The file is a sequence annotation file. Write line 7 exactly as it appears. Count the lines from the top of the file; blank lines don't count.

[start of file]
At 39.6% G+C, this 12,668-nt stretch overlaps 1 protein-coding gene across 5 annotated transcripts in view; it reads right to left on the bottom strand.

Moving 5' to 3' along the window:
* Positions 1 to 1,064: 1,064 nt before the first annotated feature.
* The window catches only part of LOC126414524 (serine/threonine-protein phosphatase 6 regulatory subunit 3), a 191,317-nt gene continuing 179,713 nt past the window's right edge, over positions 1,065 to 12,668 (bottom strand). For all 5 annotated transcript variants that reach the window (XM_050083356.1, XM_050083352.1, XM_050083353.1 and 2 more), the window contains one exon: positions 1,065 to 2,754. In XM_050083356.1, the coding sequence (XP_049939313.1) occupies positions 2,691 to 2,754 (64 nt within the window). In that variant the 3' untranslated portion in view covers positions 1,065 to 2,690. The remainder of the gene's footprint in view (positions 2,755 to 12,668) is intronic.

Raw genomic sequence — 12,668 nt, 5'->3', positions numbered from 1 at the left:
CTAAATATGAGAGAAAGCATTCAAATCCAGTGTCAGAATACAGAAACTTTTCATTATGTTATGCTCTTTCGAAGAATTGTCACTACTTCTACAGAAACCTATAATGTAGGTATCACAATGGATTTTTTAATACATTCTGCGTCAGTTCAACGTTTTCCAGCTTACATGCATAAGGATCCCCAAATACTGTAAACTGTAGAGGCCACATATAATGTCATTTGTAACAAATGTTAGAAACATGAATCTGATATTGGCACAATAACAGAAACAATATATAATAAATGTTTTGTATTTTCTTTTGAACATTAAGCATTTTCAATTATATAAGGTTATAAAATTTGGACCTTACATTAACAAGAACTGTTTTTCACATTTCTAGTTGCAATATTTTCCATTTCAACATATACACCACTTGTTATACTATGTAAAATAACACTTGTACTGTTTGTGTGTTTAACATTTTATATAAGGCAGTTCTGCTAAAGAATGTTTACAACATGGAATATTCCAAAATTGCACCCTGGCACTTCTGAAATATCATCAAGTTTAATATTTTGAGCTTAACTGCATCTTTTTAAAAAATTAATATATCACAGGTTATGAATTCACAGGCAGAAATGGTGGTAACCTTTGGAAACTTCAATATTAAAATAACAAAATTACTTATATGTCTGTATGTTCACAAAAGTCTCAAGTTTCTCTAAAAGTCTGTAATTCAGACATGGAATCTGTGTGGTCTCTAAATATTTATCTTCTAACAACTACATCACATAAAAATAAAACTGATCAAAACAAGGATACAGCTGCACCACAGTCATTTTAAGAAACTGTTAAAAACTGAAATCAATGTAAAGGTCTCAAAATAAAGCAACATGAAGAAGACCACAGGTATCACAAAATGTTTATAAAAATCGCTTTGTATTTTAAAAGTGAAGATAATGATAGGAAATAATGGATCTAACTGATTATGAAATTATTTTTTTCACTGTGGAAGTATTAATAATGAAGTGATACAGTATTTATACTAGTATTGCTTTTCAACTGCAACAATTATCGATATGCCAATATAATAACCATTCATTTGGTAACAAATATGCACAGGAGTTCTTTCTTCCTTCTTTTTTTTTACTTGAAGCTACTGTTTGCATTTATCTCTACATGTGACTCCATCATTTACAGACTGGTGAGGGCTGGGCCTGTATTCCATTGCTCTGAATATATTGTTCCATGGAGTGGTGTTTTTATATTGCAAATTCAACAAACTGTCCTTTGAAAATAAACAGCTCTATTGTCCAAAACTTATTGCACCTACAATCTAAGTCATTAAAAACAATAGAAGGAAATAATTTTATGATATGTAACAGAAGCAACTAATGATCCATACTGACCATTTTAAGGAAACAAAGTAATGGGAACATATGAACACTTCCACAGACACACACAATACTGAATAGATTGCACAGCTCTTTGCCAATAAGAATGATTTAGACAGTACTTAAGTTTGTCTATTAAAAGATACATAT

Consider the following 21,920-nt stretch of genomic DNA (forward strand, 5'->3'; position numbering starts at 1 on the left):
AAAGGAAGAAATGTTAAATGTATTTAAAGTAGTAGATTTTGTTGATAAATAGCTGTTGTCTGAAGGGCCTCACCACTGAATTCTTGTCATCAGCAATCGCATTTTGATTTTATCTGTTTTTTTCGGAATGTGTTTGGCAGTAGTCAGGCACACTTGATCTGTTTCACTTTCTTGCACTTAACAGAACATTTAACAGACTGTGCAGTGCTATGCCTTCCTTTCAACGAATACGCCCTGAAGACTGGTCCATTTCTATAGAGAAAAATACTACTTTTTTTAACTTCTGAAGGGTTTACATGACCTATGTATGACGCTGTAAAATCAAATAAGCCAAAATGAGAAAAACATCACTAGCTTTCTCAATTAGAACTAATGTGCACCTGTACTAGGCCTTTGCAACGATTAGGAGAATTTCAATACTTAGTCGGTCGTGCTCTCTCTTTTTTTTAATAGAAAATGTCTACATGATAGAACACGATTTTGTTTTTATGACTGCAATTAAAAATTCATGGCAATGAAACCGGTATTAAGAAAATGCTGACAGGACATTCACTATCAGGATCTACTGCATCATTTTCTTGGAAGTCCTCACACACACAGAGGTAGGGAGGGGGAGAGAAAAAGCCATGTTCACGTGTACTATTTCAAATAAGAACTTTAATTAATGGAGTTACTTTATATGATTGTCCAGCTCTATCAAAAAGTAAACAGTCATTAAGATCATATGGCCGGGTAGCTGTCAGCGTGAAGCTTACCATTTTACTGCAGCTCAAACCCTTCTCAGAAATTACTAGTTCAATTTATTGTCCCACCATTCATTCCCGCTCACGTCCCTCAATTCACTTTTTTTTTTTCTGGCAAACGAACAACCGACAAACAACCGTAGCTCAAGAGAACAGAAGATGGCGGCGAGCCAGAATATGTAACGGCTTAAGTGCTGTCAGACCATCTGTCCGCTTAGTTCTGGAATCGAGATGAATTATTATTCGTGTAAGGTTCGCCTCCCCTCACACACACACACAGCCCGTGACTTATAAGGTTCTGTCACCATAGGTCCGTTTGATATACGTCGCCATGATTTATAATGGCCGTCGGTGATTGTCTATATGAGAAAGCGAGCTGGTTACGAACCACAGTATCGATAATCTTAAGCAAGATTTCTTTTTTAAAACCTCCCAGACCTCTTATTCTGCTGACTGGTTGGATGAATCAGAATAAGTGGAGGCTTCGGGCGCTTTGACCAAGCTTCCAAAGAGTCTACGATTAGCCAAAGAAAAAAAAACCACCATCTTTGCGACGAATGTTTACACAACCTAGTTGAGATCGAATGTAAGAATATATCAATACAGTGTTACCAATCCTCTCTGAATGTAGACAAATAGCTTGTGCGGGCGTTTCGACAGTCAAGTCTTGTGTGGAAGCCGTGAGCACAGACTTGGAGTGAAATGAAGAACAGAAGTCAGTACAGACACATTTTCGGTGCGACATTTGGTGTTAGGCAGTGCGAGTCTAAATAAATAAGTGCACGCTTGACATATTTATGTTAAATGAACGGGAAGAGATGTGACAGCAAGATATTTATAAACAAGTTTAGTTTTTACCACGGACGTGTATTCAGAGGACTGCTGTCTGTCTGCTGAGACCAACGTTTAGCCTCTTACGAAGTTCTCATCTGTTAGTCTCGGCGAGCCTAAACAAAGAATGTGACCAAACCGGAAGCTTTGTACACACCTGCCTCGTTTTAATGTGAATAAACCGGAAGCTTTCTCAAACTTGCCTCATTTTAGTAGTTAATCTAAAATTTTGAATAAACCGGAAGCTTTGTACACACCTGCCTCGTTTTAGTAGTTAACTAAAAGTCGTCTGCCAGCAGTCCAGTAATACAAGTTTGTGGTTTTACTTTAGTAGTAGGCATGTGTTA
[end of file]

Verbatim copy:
Consider the following 21,920-nt stretch of genomic DNA (forward strand, 5'->3'; position numbering starts at 1 on the left):